- A major highway ends in a traffic light.
- As unimaginative as American street names are, at least you can often times figure out where in town you need to be based on the numbers and wind directions. In Holland, if you don’t happen to know that you need to get through the van Gogh street in order to get to Bloemenplein, you’re SOL. Which is why everyone now seems to own a GPS.
- When you follow the free parking signs, you will NEVER get to an actual parking lot.

(Of course, as much as I defend and praise Holland when I am in the States, I am doing the same in reverse here. Yeah, you wouldn’t have guessed that, right? I guess I don’t fully belong in either place. Or maybe, more positively, I belong to both.)

Friday, December 11, 2009


On Tuesday, we took off on a plane to Holland. Our preparations had been haphazard at best. Which, for me, means that there were only two incomplete packing lists and I left most of the actual packing to the two days before departure, instead of getting a head start a week earlier. In any case, we felt a little rushed and kept feeling like we had overlooked something major. (We recently (re)watched Home Alone – so we made sure that we had actually brought Joris.)

When we arrived at SeaTac it was validated once again, that I am usually right. Really, everyone should realize that they’d all be much better off if they would just listen to me. First, my negotiations in favor of bringing the stroller proved to be absolutely worthwhile since we could stash and hang a variety of bags on it while still being able to drag the car seat around and have hands available to whip out passports and boarding passes. Secondly, when we entered the doors under the Northwest Airlines sign, there was no Northwest airlines to be found. I suggested that since it merged with Delta and – hey – Delta was right there! – we probably had to check in there. Jacob went off to track down the phantom NW Airlines desk, but, of course, I was right. And lastly, when we had checked the one bag we were going to check it turned out that, indeed, there is no $20 per bag fee on international flights and we might as well have packed more than the frugal 3 pairs of underwear per person. So there. Ha… I guess.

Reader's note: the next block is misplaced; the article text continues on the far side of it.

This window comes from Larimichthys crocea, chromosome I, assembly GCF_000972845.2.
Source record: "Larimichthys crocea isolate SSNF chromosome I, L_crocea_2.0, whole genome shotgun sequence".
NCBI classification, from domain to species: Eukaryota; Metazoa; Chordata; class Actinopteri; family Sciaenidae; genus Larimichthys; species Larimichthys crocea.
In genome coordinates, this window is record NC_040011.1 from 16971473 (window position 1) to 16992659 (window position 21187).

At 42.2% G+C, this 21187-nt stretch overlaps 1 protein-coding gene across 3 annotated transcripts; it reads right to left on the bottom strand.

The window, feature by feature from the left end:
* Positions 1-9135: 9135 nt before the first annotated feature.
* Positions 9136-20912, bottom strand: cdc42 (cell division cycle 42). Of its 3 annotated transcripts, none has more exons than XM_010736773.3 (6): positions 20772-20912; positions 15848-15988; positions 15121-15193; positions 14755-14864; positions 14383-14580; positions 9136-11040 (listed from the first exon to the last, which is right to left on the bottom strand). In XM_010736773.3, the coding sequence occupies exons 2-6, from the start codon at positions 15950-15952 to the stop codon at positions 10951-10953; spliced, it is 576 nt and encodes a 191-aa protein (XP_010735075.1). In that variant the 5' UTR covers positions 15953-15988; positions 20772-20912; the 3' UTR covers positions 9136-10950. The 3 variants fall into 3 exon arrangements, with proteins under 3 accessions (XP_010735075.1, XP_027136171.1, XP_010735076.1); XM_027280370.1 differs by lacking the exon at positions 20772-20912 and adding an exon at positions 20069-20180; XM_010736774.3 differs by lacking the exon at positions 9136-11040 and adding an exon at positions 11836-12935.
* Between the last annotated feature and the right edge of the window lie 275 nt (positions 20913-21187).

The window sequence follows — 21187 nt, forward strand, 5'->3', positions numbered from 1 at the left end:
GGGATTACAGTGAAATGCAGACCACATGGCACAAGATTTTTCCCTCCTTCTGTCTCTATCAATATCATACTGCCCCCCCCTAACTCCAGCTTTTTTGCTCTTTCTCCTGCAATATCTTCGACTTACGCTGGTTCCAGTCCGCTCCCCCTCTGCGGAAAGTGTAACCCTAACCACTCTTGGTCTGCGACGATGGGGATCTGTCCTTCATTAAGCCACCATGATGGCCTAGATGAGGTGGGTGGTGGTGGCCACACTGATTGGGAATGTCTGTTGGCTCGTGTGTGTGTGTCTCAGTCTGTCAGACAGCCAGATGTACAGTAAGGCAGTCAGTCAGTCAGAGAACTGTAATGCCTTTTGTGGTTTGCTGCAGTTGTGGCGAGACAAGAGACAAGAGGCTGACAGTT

Anyway, we had a half hour delay but an otherwise uneventful flight. Joris demonstrated his special hero ability of being able to stay awake for much longer than any two year old should legally be able to. Between (Seattle times) 7:00am Tuesday and 2:00am Wednesday he managed to nap for a grand total of 35 minutes. But, was totally cheerful for the waking hours, turning into rather insane giddiness the hour or so before he actually made it down for a nap (it was 11am in Holland then) so it wasn’t as you might imagine it to be. In fact, there was considerable less whining and contrary-ness compared to a normal day at home, so what do you know, maybe I should pack him pack on an intercontinental flight more often…
Oh, and I watched three movies! Finally got to see “Up” which made me seriously ponder my impending old age, “500 days of Summer” which managed to both question and confirm my belief in the meant-to-be and “The Time Traveler’s Wife” of which I sincerely hope that the book more thoroughly explained the holes in the story line.

My dad picked us up at the airport and drove us over to the rental house we are staying at. It is situated in a park outside a small town called Roelofarendsveen and is quite possibly the most quintessential Dutch setting. It’s in the middle of a polder, a pumped dry piece of grassland on which either sheep or cows graze, bordered by about 2 yard wide canals, occasionally lined by a single row of perfectly spaced and lined up trees. Also, there is a windmill. It looks hauntingly beautiful in the misty air; eerie and desolate, yet comfortingly familiar and serene.